Archives for January 2017

Winter Pet Safety

Brrr, it’s cold out there! Help your pets remain safe during the colder months by following these simple guidelines.

  • Repeatedly coming out of the cold into the dry heat of your home can cause itchy, flaking skin. Keep your home humidified and towel dry your pet as soon as he comes inside, paying special attention to his feet and in-between the toes. Remove any snow balls from between his foot pads.pet-care_cold-weather-tips_main-image
  • Never shave your dog down to the skin in winter, as a longer coat will provide more warmth. If your dog is long-haired, simply trim him to minimize the clinging ice balls, salt crystals and de-icing chemicals that can dry his skin, and don’t neglect the hair between his toes. If your dog is short-haired, consider getting him a coat or sweater with a high collar or turtleneck with coverage from the base of the tail to the belly. For many dogs, this is regulation winter wear.
  • Bring a towel on long walks to clean off stinging, irritated paws. After each walk, wash and dry your pet’s feet and stomach to remove ice, salt and chemicals—and check for cracks in paw pads or redness between the toes.
  • Bathe your pets as little as possible during cold spells. Washing too often can remove essential oils and increase the chance of developing dry, flaky skin. If your pooch must be bathed, ask your vet to recommend a moisturizing shampoo and/or rinse.
  • Massaging petroleum jelly or other paw protectants into paw pads before going outside can help protect from salt and chemical agents. Booties provide even more coverage and can also prevent sand and salt from getting lodged between bare toes and causing irritation. Use pet-friendly ice melts whenever possible.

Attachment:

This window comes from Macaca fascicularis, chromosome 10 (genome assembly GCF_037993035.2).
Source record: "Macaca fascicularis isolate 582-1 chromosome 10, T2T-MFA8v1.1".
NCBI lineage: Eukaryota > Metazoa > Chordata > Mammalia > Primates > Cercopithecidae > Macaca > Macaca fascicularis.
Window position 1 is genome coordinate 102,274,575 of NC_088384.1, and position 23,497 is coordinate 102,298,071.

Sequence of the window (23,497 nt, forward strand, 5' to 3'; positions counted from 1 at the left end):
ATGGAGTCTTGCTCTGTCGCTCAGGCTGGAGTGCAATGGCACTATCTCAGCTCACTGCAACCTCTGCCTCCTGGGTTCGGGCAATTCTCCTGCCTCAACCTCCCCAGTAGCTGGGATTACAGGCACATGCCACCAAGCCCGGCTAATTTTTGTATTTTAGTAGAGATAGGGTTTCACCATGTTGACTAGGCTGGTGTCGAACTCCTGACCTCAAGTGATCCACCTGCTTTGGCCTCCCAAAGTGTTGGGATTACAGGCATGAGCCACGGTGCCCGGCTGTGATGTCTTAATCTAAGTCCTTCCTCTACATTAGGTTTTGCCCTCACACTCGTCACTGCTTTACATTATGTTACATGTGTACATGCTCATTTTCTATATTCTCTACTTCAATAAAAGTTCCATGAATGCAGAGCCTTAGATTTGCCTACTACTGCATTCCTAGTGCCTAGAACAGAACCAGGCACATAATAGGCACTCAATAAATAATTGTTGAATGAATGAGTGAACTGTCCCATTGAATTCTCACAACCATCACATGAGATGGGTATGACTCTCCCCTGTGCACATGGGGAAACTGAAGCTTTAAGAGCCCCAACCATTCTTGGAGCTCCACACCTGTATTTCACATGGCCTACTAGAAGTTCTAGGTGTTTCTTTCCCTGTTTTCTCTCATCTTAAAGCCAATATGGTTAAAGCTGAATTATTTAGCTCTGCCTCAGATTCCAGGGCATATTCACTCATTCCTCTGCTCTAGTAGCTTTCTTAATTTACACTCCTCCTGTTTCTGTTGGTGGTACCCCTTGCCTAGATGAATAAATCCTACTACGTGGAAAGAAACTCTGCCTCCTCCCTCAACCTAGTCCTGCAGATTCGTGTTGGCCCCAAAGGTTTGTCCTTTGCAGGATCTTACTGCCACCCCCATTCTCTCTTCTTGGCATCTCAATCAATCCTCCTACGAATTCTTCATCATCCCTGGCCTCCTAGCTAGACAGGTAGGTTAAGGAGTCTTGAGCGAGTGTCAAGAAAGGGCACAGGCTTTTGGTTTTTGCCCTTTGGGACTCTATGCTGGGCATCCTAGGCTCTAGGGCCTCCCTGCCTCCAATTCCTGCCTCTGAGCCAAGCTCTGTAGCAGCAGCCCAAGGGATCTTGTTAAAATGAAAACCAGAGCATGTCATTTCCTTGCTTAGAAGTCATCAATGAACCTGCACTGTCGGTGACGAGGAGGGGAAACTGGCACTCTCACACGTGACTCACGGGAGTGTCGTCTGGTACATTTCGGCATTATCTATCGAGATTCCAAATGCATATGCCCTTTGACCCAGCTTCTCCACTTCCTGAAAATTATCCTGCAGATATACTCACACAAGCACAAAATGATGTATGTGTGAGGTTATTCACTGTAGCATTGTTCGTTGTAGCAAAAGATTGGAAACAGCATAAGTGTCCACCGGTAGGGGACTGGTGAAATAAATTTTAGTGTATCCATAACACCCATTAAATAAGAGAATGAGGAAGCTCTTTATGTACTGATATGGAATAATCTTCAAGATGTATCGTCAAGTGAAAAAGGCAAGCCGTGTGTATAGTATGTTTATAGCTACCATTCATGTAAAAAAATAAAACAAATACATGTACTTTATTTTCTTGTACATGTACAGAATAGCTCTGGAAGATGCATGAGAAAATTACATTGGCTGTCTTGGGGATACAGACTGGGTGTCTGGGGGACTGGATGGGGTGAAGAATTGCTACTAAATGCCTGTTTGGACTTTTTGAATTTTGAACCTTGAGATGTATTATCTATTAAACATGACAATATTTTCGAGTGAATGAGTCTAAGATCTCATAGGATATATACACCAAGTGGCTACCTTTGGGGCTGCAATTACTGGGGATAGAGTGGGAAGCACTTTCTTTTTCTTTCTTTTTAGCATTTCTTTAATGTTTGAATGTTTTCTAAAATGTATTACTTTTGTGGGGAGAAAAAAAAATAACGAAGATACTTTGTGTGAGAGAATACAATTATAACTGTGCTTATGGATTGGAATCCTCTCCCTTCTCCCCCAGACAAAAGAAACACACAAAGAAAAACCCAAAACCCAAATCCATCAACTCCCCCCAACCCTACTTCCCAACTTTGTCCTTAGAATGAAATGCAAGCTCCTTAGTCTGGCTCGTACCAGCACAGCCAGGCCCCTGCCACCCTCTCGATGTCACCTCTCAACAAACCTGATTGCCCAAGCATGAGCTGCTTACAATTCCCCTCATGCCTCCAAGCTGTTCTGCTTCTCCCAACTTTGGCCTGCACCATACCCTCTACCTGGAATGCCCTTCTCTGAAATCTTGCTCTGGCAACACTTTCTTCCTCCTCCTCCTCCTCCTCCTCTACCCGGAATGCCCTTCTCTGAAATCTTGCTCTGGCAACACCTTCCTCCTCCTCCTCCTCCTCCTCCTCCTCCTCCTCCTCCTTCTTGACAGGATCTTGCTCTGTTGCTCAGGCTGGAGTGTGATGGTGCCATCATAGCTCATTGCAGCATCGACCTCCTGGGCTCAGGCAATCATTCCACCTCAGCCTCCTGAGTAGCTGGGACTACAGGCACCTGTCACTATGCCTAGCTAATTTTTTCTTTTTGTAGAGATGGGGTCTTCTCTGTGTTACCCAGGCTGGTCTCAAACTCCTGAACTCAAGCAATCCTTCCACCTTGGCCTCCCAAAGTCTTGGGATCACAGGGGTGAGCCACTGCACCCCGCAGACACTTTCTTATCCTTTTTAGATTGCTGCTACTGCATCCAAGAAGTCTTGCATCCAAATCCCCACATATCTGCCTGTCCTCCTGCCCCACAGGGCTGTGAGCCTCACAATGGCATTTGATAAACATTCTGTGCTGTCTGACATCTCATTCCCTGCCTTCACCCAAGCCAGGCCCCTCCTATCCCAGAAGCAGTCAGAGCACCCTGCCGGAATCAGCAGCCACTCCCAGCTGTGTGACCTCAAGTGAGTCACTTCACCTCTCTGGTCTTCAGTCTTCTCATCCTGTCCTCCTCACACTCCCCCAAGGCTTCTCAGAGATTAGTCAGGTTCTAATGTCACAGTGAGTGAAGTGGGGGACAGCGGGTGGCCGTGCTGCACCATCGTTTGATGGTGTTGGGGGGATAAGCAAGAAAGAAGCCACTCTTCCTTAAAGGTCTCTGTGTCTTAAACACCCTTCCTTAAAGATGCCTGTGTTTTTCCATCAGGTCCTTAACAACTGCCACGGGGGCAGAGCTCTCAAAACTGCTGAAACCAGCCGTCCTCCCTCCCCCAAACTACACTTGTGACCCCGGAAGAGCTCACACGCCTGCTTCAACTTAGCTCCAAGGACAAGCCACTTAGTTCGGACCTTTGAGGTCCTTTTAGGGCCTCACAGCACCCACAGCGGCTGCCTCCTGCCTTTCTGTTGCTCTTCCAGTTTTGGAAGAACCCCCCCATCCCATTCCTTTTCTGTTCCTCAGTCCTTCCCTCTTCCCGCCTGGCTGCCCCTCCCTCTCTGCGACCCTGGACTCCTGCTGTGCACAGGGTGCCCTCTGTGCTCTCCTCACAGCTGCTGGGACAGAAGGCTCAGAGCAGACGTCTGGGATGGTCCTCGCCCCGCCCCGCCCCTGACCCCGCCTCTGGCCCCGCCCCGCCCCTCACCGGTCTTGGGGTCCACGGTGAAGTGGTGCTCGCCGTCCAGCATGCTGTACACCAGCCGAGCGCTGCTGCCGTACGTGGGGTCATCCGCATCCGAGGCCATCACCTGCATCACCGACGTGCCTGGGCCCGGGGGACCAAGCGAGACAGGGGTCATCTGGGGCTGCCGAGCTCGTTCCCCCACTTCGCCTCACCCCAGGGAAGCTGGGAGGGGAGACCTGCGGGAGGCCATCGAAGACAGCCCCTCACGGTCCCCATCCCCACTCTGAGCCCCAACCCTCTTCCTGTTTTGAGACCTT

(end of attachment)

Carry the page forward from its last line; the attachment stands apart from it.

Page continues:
• Like coolant, antifreeze is a lethal poison for dogs and cats. Be sure to thoroughly clean up any spills from your vehicle, and consider using products that contain propylene glycol rather than ethylene glycol; if swallowed in small amounts, it will not hurt pets, wildlife, or your family.
  • winter-carePets burn extra energy by trying to stay warm in wintertime. Feeding your pet, a little bit more during the cold weather months can provide much-needed calories, and making sure they have plenty of water to drink will help keep your pet well-hydrated and their skin less dry.
  • Make sure your companion animal has a warm place to sleep, off the floor and away from all drafts. A cozy with a warm blanket or pillow is perfect.
  • Be prepared. Cold weather also brings the risks of severe winter weather and power outages. Have enough food, water and medicine (including any prescription medications as well as heartworm and flea/tick preventives) on hand to get through at least 5 days.